The first names that usually roll off the tongue when the chatter commences about the potential free agents in the expected bonanza of 2010 usually are LeBron James, Dwyane Wade and Chris Bosh, three megastars who quickly could change the face of any franchise.
But there's another potential free agent that's flying a bit under the radar, and he wouldn't be a bad fallback option if the Knicks can't land any of the big-ticket items.
Joe Johnson, whose average of 21.5 points per game leads an up-and-coming Hawks team that took the eventual champion Celtics to the brink of elimination in the first round of last year's playoffs, is among the best to be had in the second tier of the Class of 2010. The Knicks don't have a true shooting guard and Johnson would fit perfectly in coach Mike D'Antoni's up-tempo scheme, one that he's very familiar with because he played for him while in Phoenix.
In fact, Johnson -- who shot poorly last night, hitting only 5 of 15 shots and finishing with 15 points and seven assists -- had nothing but lofty words for the man roaming the opposing sideline.
"When he first took over as head coach and then after that they made a big trade with Steph and Penny," Johnson said last night, recalling the Knicks' 2004 trade with the Suns that landed Stephon Marbury and Penny Hardaway for Antonio McDyess and others, "he really gave me an opportunity to put my skills on display. And I can't thank him enough for that. He's done so much for me in my career. He's been a great coach and I appreciate him for it."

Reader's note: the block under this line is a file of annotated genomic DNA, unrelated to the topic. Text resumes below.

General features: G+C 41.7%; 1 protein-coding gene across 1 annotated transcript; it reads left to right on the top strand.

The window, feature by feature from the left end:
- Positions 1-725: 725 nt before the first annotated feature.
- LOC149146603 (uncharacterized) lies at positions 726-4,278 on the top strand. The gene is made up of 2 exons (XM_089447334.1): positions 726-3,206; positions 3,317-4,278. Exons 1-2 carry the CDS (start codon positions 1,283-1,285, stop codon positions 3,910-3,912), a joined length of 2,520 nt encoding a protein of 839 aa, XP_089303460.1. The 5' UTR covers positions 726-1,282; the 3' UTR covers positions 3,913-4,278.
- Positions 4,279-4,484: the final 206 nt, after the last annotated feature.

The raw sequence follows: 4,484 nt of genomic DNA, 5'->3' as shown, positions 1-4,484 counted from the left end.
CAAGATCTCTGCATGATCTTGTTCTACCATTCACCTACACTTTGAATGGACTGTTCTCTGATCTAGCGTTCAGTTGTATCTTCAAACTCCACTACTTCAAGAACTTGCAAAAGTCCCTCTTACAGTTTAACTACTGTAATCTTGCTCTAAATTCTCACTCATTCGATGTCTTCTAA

The respect and admiration is mutual. D'Antoni has said he believes the Suns would've gone on to win the NBA title in 2004-05 had Johnson not fractured his left orbital bone during the second game of the Western Conference semifinals against Dallas. He praised Johnson's skills again last night, noting how the guy who came into last night's action as the 13th-leading scorer in the league has emerged as a nightly threat.
"He's just probably more in a role of being the No. 1 guy, taking big shots," D'Antoni said. "He's good. He's 6-8, 250, and to have a two-guard that big, that strong, that talented on defense and offense is great."
So could there be a New York reunion between the two?
"I don't know," said Johnson, who is earning $14.2 million this season and has one more year left at $14.9 million on his five-year, $70-million contract. "I can't really answer that because like I said, I don't know what's going to happen. He was a great coach and I enjoyed the time that we were together."